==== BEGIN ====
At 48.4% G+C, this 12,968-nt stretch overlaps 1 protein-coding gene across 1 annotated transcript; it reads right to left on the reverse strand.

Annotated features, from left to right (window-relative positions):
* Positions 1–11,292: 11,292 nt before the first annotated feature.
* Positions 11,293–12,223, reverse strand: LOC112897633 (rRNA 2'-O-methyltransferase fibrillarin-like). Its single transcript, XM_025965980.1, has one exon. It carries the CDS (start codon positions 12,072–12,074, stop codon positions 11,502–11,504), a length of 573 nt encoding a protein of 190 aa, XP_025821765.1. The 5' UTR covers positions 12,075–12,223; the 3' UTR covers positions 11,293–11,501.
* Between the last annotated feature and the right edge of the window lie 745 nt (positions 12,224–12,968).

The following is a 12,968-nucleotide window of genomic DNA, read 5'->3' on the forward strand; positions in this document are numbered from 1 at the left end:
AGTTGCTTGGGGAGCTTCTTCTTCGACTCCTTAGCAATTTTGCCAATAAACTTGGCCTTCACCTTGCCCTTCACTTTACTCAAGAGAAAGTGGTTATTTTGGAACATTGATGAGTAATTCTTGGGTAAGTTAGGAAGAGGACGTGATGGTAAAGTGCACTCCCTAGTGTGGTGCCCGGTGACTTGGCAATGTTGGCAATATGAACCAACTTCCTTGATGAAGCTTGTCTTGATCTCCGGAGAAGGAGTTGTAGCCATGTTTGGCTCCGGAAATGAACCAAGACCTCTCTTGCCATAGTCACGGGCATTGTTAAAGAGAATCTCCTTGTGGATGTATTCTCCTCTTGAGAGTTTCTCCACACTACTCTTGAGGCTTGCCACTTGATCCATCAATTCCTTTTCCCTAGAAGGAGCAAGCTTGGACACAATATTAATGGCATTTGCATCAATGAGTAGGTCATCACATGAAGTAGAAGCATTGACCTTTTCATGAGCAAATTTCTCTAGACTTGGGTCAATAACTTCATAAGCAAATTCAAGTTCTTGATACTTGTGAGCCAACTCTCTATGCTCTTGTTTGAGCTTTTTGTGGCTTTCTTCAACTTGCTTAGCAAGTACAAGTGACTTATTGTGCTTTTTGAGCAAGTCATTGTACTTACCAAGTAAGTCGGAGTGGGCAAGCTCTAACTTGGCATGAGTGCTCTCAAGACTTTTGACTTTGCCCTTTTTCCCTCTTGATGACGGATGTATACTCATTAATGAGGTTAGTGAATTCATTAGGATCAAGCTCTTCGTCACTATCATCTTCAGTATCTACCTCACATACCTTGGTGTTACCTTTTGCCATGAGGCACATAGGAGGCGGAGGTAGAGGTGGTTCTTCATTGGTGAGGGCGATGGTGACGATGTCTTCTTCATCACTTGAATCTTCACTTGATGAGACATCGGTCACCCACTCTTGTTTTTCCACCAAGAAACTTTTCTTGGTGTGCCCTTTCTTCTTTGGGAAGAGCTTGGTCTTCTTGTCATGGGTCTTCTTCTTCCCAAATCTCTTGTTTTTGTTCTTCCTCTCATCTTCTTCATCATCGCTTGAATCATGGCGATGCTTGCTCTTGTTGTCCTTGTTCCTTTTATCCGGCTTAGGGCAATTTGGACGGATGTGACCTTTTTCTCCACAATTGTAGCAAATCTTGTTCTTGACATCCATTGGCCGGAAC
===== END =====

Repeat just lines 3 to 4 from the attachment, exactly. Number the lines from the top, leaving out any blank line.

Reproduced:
* Positions 1–11,292: 11,292 nt before the first annotated feature.
* Positions 11,293–12,223, reverse strand: LOC112897633 (rRNA 2'-O-methyltransferase fibrillarin-like). Its single transcript, XM_025965980.1, has one exon. It carries the CDS (start codon positions 12,072–12,074, stop codon positions 11,502–11,504), a length of 573 nt encoding a protein of 190 aa, XP_025821765.1. The 5' UTR covers positions 12,075–12,223; the 3' UTR covers positions 11,293–11,501.